So … what exactly is the complaint here? If People of Praise are extremists for adhering to and teaching these tenets, then so is the Catholic Church and nearly all of Christendom — not to mention other religions. If Democrats and media outlets want to make that argument, they should feel free to do so — but realize that they are dismissing tens of millions of Americans, and perhaps hundreds of millions of Americans, as weirdos and freaks. At that point, it might become obvious to everyone else who the extremists actually are.


Addendum: This part of Adam Wren’s analysis had me laughing out loud:

What’s difficult to understand outside South Bend, however, is just how deeply integrated this group is into the local community. Though the group has only a few thousand local members, and keeps a low profile as an organization, its influence and footprint in the city are significant. That influence, and its resistance to liberal changes in the wider culture, are likely to arise as issues in her Supreme Court nomination hearings, expected to begin Oct. 12.

People of Praise includes several prominent local families, including real estate agents and local financial advisers, who act as a sort of professional network for families in the group and provide considerable social capital to its members. In South Bend mayoral elections, campaigns have been known to strategize about winning over People of Praise as a constituency, given the fact that they live close together in several neighborhoods.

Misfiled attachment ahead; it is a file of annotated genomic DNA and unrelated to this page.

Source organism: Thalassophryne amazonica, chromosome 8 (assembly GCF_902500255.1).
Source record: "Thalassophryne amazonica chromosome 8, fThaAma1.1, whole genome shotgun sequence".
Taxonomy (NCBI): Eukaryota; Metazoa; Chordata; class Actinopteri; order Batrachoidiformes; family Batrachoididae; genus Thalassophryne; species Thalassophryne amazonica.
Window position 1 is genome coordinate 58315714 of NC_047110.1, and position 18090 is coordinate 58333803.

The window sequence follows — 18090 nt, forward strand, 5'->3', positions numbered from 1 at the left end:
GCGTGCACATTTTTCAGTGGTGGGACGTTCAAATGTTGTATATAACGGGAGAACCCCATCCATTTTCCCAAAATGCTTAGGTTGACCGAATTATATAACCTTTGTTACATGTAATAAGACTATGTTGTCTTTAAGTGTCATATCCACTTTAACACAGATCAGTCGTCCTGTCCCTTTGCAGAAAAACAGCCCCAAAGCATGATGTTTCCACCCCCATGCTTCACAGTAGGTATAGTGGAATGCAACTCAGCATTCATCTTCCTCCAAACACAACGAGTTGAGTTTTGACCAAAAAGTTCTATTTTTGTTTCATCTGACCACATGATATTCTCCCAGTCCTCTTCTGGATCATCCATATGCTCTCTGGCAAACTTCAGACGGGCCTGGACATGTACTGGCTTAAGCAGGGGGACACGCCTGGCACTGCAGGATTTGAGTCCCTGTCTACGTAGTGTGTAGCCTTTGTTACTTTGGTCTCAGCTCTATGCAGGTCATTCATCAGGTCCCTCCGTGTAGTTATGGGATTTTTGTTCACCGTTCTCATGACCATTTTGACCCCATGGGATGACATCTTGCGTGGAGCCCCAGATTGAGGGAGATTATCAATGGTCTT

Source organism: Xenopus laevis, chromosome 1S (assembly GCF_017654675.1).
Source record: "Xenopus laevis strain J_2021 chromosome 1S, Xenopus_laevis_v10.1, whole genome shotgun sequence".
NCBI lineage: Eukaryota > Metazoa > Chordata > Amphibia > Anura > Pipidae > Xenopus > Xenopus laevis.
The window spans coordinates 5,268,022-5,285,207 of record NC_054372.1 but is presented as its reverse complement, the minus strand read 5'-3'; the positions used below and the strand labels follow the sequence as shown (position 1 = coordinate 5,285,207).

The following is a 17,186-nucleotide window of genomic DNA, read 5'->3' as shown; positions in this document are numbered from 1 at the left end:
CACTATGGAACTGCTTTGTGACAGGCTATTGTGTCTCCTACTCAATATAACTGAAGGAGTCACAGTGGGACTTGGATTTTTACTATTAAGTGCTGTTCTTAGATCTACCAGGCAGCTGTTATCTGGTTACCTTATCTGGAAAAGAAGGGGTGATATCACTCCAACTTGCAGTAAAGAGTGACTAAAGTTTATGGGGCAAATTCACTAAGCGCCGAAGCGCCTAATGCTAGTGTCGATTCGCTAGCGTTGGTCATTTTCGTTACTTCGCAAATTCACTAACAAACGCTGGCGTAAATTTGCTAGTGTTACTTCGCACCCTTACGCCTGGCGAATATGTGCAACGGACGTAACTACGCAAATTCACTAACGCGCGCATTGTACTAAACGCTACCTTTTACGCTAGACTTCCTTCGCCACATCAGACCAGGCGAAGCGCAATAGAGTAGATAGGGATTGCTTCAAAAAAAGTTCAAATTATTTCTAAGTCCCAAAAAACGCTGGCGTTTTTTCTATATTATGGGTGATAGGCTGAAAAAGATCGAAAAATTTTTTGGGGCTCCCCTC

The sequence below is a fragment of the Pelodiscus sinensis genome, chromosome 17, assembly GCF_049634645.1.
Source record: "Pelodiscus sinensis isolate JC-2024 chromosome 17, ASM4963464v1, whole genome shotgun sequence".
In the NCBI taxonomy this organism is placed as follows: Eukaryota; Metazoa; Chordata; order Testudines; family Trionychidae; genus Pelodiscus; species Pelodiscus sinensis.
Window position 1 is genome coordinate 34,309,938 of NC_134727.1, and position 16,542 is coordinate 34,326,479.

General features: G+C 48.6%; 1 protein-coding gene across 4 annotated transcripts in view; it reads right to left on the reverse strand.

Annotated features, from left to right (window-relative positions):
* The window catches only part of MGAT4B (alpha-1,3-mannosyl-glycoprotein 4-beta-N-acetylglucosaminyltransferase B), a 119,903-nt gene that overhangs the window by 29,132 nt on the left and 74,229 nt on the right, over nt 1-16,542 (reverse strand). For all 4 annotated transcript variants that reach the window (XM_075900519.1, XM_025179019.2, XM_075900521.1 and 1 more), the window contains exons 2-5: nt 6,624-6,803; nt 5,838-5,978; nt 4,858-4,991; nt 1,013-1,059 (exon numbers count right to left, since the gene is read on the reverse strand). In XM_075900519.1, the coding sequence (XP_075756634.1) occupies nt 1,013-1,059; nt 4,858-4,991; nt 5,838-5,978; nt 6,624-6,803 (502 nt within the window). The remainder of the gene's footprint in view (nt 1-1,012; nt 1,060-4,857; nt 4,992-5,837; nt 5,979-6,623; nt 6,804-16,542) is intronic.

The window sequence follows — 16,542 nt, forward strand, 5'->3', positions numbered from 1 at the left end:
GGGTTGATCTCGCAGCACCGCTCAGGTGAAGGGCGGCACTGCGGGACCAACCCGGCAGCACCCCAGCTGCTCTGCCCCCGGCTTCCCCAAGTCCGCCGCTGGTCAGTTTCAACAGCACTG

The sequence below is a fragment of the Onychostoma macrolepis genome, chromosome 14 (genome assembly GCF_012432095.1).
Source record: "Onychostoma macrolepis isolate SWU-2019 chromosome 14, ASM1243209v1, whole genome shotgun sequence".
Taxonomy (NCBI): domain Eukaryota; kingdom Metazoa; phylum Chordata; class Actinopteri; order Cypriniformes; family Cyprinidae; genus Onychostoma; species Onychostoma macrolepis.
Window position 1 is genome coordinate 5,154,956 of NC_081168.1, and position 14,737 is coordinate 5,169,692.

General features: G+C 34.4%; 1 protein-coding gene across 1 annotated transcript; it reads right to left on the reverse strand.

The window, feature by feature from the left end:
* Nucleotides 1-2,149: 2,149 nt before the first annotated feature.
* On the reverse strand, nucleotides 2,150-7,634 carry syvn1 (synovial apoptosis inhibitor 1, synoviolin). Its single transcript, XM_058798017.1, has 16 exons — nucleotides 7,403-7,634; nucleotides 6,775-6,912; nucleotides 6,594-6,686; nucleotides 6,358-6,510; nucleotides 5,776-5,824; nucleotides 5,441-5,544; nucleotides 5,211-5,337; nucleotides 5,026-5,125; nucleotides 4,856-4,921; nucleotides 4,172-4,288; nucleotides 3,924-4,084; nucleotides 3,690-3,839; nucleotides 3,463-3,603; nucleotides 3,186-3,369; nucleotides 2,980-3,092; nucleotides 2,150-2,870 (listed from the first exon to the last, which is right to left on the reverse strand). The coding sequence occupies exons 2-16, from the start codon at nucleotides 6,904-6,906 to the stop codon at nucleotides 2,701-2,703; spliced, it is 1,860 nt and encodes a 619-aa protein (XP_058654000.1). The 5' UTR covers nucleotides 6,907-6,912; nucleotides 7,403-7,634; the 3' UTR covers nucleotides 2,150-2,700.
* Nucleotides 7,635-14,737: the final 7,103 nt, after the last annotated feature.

Say, who was South Bend’s most famous mayor anyway? Pete Buttigieg, who made headlines as a gay progressive candidate in the Democratic presidential primary last year. Buttigieg won two terms as mayor, the second after coming out as gay. His successor, James Mueller, worked in Buttigieg’s administration. The most recent Republican mayor of South Bend was Lloyd Allen, who last served in … 1972. It seems any influence People of Praise has in South Bend doesn’t have much to do with politics.

There may be a religious organization in South Bend with significant political influence, but isn’t it much more likely to be the one with a golden dome and the greatest college football team ever? No disrespect intended toward the Trinity Titans’ soccer teams, but ….


Update: One more point. Wren wrote this about Barrett’s position on abortion: